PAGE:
Now, your body treats calories from fat, carbs and protein differently, so it is important to understand where the three come from and what the body does with these three energy sources. In the case of a high carb diet, you need to know what carbs are and what the difference is between complex carbs and simple carbs.
Complex carbs take your body longer to process. Due to this, you'll burn more calories breaking down the food, and it will give you sustained energy for a longer period of time. Complex carbs come from whole wheats, grains and other mostly unprocessed foods. For example, you'll find complex carbs in 100% whole wheat bread, whole grain pasta, beans and other natural, unprocessed grains.
You likely know simple carbs by a different name: sugar. Sugar is in fact a carbohydrate, which is why when you look on the nutrition facts label you will see dozens, if not hundreds, of carbs packed in ice cream, cookies or anything else with sugar in it. Simple carbs are broken down in your body faster so you end up eating more to feel full.
Your body also processes the sugar differently as it needs to release certain chemicals into the body when you take in more simple carbs than what it can process. Over time, this can lead to insulin production problems and potentially diabetes. That is why when it comes to a high carb diet it is important that you understand the difference between complex carbs and simple carbs (or good carbs and bad carbs). You can't shoot for 100 carbs a day and then consume it all in sugar form. This isn't healthy and increases your chance of developing diabetes.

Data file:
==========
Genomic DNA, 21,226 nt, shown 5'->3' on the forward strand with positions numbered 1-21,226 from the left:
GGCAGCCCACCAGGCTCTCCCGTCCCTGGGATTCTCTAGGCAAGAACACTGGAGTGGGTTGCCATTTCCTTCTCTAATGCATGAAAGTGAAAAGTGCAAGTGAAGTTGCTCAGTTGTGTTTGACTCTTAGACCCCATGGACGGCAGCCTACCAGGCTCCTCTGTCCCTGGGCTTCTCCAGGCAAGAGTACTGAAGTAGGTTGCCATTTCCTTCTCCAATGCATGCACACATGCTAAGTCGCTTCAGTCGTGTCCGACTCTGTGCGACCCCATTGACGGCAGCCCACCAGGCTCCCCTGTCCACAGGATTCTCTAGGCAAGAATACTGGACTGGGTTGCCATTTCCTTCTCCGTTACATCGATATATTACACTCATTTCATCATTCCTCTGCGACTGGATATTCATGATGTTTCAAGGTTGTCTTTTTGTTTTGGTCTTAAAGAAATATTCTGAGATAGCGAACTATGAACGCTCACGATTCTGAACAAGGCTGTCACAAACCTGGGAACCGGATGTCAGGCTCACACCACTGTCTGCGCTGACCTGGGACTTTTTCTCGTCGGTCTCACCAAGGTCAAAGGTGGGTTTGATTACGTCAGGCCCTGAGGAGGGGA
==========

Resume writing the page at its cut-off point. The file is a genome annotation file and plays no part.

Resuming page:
Having occasional simple carbs is fine. Diabetes occurs when you continually consume sugar and force the body to overuse its insulin production. Still, it is better for you to focus on the complex carbs.
Pros & Cons
Prior to starting up your high carb diet, you need to understand the benefits and who this kind of diet is for. This way, you can decide whether this kind of diet is right for you.